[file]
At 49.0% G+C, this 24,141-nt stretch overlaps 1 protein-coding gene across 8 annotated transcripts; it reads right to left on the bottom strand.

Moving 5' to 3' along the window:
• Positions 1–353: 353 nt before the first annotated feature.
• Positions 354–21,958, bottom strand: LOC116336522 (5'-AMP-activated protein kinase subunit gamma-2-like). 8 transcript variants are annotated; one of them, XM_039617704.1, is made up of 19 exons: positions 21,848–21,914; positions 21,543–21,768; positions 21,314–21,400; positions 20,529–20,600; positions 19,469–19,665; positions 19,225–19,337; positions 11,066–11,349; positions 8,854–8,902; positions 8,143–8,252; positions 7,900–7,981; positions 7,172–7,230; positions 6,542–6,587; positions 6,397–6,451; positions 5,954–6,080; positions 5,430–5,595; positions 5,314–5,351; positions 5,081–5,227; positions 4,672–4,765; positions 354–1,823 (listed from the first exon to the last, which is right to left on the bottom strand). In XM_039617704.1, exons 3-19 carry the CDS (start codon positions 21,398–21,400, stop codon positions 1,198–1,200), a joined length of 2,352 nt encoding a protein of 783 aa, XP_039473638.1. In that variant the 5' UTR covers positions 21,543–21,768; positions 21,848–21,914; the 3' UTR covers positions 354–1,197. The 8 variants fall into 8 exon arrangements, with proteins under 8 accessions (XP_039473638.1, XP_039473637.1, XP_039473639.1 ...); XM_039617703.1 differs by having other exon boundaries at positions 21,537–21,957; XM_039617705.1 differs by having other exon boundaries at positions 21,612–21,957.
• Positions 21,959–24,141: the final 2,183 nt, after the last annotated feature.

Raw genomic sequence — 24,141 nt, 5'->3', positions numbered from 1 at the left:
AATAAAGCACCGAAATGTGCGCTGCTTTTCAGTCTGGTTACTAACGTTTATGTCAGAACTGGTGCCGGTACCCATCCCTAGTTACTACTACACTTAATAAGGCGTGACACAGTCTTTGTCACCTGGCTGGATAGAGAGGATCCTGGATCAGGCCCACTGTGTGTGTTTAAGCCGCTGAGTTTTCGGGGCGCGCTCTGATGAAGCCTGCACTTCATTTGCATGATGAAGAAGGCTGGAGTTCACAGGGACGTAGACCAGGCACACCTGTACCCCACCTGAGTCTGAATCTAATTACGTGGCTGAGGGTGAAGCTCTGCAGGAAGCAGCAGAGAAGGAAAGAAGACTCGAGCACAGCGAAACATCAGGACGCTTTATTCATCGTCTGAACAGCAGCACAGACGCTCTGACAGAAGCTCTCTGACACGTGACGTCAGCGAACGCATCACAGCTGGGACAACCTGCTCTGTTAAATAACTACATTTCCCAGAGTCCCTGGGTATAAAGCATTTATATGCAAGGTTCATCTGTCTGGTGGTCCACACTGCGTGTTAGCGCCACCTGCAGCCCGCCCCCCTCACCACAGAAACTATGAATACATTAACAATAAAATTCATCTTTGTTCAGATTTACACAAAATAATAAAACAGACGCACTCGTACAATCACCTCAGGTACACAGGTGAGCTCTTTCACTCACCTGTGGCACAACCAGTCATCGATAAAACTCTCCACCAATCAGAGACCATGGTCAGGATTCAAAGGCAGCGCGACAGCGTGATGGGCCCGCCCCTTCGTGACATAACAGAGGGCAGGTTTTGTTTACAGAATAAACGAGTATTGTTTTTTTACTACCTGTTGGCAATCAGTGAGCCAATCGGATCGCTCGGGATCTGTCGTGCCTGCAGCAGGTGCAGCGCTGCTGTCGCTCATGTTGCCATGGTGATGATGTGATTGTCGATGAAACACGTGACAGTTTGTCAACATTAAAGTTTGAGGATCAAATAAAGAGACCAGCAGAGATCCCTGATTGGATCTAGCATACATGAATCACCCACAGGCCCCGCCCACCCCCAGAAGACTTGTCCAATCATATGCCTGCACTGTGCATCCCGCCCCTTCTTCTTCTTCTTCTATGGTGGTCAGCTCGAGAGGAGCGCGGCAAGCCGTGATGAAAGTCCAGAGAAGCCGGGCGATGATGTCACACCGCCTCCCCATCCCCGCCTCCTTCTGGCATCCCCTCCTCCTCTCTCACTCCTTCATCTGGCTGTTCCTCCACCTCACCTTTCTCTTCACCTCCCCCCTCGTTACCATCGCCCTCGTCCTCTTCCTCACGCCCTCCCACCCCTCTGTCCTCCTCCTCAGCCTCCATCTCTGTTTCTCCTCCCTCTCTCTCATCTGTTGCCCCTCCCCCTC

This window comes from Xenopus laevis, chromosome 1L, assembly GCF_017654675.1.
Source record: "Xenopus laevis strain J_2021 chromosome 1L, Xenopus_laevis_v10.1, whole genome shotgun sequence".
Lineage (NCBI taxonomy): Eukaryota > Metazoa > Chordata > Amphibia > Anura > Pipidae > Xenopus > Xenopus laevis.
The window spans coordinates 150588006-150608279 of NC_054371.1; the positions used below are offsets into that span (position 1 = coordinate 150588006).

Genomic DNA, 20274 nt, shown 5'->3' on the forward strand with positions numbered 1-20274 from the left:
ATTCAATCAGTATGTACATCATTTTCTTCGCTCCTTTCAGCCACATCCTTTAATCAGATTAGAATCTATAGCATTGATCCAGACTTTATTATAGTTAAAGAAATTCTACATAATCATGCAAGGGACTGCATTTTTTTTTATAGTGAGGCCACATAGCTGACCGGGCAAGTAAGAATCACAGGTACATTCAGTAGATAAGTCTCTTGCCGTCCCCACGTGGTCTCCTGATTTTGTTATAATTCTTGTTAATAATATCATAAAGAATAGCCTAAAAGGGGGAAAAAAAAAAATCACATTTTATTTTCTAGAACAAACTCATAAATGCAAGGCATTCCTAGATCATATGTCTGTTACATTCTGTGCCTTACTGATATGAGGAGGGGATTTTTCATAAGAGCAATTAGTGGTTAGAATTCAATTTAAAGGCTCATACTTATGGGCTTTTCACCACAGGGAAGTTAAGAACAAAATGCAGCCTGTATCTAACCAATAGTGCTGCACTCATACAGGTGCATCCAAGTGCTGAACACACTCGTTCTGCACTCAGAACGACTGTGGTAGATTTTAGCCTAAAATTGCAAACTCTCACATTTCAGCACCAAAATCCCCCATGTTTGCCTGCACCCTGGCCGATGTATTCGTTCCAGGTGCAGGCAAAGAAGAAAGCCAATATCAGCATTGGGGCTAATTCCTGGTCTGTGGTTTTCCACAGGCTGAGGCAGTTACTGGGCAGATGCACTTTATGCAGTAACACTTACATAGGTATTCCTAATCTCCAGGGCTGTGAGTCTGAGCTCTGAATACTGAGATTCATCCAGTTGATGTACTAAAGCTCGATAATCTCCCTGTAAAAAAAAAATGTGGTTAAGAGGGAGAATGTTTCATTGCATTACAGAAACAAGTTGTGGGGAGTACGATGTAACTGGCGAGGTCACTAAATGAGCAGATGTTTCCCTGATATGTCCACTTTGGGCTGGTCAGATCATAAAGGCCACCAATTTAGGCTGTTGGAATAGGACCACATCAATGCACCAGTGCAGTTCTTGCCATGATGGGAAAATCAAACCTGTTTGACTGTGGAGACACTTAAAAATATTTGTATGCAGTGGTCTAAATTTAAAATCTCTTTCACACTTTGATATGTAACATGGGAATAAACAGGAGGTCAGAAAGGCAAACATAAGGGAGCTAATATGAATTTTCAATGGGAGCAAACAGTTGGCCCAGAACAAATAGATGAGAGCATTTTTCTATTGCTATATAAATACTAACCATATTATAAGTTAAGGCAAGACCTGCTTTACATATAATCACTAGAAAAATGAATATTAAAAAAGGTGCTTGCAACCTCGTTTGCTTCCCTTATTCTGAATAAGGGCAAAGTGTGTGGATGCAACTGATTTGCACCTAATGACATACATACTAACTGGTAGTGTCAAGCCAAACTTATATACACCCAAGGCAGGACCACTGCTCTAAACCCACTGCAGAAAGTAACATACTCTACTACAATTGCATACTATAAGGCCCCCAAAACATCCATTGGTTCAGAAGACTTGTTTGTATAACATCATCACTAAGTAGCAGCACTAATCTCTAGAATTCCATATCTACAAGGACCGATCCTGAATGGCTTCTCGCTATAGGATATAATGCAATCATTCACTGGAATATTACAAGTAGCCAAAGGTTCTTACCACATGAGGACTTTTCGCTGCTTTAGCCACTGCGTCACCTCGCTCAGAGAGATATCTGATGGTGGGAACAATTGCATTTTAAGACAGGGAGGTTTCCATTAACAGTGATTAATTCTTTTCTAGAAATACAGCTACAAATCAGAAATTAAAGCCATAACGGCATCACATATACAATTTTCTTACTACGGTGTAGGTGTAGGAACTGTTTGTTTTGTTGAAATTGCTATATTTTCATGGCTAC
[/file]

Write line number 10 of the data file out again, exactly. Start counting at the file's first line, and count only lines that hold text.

Lineage (NCBI taxonomy): Eukaryota > Metazoa > Chordata > Amphibia > Anura > Pipidae > Xenopus > Xenopus laevis.